Greg Perry is, by profession, a corrosion engineer whom Julie met on facebook after her previous husband passed away. Julie recalls that Greg doubted that life as a farmer would appeal to him.

“I’m an engineer,” he told her. “I need things that are academically stimulating.”

Julie noted with a laugh that Greg has since realized that there are many aspects of farming to which he can apply an analytical and scientific approach.

“He had no idea what went into doing it right and doing it well,” she stated. Greg was born in Australia and moved to West Chester as a youth, eventually following in the footsteps of his father, who was also a corrosion engineer. Greg and Julie are assisted with their farm work by sons, Nick Lopatofsky, 20, and Quinn Casey, 11, both of whom have acquired a sincere respect for farming, whether or not they will pursue it as a career.

According to a BCCD press release, the Perrys have implemented a number of “best management practices,” including a fencing system, animal trails and walkways, water lines, water facilities, a stream crossing, roof runoff control, access road, and an underground outlet that addresses runoff issues and prevents mud pits that are unhealthy for animals and the environment.

“Intensive rotational grazing” is another element utilized by the Perrys to prevent erosion. Their cows are led to a different pasture every day. She admits that the rainy conditions this past year presented some unique challenges, washing away many of the paved pathways the Perrys had installed.

Undaunted, they continue to review standard operating procedures for animal welfare and routine maintenance protocols for their farm. Julie related that she has worked closely with agricultural educators at BCCD since 2007, and she is excited that the agency is adopting more of her holistic concepts. She believes that the future of the small farmer depends on establishing a deeper relationship with the earth, and she is fearful that government protocol is moving in the opposite direction.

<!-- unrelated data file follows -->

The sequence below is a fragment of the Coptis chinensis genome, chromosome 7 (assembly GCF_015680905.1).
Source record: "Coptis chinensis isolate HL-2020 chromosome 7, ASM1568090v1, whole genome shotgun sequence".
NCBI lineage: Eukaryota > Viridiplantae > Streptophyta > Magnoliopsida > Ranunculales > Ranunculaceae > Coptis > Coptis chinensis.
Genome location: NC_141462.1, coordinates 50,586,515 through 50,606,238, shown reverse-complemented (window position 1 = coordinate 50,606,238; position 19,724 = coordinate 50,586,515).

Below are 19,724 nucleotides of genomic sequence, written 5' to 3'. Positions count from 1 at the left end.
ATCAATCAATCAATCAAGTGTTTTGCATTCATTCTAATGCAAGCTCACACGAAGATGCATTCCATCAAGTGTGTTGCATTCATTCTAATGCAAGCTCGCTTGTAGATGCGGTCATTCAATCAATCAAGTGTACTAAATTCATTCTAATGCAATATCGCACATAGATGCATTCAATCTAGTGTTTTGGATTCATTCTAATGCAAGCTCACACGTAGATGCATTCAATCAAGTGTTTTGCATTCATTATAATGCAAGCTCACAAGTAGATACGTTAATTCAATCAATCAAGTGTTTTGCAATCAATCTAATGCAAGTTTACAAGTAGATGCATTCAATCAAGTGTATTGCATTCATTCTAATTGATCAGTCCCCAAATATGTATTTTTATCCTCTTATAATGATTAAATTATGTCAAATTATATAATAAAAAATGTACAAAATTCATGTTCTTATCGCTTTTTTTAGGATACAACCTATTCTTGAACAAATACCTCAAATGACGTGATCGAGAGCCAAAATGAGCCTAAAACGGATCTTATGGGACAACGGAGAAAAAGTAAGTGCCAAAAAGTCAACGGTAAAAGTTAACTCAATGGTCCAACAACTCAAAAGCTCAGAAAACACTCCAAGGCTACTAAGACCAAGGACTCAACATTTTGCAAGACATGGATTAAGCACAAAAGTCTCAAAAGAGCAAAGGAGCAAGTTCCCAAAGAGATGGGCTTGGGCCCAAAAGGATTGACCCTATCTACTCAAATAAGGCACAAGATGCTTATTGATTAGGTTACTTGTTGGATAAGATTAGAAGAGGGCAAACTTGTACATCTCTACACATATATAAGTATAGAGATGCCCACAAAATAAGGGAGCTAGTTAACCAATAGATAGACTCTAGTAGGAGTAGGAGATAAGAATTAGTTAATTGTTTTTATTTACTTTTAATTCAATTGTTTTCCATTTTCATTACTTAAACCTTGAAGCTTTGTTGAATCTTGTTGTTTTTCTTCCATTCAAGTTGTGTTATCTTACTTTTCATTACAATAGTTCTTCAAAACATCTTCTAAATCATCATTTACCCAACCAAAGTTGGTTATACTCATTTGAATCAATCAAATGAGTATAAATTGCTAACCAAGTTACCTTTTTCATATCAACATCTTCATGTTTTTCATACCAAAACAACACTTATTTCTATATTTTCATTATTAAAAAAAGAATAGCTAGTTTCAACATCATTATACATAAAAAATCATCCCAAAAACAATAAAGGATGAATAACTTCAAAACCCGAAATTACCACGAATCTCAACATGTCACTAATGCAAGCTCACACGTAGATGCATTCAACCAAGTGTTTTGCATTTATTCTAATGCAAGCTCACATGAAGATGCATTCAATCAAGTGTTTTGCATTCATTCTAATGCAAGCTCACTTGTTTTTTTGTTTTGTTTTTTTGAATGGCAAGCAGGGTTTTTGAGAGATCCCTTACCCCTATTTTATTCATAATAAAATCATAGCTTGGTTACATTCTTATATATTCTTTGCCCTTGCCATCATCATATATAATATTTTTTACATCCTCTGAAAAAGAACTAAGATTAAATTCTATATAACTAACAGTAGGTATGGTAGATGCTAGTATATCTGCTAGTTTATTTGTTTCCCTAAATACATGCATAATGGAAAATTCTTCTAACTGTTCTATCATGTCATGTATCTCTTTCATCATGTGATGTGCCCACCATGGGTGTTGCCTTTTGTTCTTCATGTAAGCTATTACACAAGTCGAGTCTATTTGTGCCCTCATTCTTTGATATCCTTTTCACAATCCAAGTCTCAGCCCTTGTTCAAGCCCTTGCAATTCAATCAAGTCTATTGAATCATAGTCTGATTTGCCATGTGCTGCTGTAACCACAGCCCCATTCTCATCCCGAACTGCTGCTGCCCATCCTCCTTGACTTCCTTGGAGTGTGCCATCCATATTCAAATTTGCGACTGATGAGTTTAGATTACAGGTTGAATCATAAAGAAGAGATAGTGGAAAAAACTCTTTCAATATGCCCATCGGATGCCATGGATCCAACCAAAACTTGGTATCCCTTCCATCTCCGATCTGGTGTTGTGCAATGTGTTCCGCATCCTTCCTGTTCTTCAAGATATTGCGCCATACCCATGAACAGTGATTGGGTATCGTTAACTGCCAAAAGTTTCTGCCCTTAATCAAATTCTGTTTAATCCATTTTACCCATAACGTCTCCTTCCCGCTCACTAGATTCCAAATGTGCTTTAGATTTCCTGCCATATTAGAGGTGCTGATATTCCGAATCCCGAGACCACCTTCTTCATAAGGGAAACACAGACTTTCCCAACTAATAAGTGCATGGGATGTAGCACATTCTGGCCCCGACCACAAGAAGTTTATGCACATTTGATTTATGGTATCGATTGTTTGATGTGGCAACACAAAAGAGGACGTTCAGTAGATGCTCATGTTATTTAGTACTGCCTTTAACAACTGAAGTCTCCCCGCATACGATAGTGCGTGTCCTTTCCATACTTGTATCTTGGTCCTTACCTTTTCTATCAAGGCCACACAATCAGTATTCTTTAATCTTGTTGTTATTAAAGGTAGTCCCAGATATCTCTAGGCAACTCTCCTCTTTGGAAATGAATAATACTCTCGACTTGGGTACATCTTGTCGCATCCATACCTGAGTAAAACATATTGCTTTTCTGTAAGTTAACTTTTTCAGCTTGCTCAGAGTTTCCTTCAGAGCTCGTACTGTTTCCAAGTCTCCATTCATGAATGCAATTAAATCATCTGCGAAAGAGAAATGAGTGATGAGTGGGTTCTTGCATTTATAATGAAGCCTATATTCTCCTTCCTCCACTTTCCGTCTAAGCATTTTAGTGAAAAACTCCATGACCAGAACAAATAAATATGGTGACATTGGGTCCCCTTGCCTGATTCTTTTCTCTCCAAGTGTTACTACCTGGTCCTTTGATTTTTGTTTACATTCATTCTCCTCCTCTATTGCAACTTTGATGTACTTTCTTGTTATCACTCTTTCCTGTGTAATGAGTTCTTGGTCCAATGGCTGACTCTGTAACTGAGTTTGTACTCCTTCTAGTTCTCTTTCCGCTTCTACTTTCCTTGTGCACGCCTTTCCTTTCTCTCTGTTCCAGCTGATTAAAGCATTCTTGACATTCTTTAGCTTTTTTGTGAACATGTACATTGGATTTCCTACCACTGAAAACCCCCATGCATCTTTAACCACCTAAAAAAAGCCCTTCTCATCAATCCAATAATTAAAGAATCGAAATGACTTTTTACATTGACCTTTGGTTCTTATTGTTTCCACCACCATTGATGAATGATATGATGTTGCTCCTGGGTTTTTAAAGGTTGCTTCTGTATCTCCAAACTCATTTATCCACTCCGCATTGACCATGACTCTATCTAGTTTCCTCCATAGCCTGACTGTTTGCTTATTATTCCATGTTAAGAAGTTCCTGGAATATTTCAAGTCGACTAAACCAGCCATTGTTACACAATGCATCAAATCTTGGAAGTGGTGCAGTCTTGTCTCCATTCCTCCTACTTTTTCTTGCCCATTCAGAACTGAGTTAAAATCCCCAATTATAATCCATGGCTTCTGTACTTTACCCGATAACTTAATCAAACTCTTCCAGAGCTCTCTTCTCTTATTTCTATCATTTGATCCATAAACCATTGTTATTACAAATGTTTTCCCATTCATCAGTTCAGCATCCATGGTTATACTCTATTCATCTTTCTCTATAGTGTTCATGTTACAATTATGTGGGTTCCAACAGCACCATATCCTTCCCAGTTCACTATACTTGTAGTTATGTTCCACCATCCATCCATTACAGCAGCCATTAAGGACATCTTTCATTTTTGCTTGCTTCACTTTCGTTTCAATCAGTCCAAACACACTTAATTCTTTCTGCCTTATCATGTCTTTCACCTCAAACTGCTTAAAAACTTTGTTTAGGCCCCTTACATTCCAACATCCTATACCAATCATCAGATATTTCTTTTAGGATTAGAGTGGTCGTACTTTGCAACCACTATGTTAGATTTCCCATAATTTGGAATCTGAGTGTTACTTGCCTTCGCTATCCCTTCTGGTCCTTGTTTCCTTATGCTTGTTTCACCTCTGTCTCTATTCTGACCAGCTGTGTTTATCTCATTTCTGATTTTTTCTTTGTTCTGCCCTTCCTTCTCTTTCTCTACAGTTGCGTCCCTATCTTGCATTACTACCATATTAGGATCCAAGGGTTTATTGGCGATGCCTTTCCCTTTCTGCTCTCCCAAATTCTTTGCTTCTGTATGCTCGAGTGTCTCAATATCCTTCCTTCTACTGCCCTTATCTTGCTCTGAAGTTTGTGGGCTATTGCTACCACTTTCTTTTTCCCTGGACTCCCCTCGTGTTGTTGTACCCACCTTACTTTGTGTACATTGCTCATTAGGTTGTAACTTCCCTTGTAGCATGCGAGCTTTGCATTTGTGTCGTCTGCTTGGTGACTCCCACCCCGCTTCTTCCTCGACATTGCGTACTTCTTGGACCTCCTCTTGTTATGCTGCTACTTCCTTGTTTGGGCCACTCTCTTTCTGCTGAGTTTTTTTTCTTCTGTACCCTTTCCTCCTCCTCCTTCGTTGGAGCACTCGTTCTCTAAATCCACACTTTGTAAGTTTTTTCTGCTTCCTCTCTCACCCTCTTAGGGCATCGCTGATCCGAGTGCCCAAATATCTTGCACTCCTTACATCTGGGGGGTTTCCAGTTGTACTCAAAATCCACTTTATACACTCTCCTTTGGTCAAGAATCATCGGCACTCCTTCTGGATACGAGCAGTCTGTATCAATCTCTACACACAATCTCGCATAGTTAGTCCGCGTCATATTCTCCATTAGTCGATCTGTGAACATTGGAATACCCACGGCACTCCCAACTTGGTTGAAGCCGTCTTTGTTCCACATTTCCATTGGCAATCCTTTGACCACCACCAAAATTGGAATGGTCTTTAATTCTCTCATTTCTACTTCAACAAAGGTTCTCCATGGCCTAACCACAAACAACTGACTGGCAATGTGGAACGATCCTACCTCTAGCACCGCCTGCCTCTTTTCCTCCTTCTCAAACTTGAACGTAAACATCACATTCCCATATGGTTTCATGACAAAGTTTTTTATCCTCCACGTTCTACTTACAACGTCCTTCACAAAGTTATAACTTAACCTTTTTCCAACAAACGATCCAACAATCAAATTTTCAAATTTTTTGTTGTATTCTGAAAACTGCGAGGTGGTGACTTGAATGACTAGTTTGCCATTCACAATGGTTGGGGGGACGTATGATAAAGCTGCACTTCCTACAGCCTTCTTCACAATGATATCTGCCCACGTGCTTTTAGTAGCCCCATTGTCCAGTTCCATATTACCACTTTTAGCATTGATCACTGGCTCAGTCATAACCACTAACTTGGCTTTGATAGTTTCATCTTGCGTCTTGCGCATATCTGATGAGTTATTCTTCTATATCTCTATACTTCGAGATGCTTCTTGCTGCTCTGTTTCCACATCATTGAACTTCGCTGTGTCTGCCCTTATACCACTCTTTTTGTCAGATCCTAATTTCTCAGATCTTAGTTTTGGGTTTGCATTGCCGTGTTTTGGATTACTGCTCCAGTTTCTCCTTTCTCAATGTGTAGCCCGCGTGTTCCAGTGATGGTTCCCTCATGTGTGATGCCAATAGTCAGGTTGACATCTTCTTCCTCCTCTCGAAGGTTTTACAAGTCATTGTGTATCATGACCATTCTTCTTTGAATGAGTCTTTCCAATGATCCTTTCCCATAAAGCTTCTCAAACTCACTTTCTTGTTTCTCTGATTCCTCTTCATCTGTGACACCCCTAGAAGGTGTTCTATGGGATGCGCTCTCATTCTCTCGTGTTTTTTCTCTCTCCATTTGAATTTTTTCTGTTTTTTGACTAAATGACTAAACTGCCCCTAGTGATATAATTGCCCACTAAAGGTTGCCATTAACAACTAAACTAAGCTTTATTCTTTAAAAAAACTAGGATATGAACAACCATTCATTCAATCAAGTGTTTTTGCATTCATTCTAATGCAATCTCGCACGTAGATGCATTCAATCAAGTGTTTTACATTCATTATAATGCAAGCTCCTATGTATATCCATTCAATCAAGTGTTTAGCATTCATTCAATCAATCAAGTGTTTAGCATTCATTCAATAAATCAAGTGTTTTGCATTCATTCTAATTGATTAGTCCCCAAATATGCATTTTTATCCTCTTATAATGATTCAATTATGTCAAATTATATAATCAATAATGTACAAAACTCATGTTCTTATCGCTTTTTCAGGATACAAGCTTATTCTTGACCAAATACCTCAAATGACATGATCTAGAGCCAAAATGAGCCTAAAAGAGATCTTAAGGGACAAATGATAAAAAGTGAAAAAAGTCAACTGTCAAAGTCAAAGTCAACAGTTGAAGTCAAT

“The regulations coming down are more geared to larger operations like those in California,” Julie remarked. “I think that it’s going to push a lot of the smaller farms out of the business.”

She is concerned that practices employed by large-scale farm operations will erode more than the land on which they are situated in the long run. “The small farms are the cleaner way to go,” she remarked. “Visibility causes accountability, and the visibility of small farms means that the farmers are held to humane standards.” Julie is also an odor-management planner, and she worries about what goes on behind the high fences of factory-type farms.

Despite not previously knowing that such an award existed, Julie Perry said that she and Greg were thrilled to receive the citation and that they enjoyed the good food and good company at the BCCD banquet. “We were very honored,” she stated, adding that she looks forward to a growing relationship with BCCD and sharing her holistic farming concepts with other cooperators.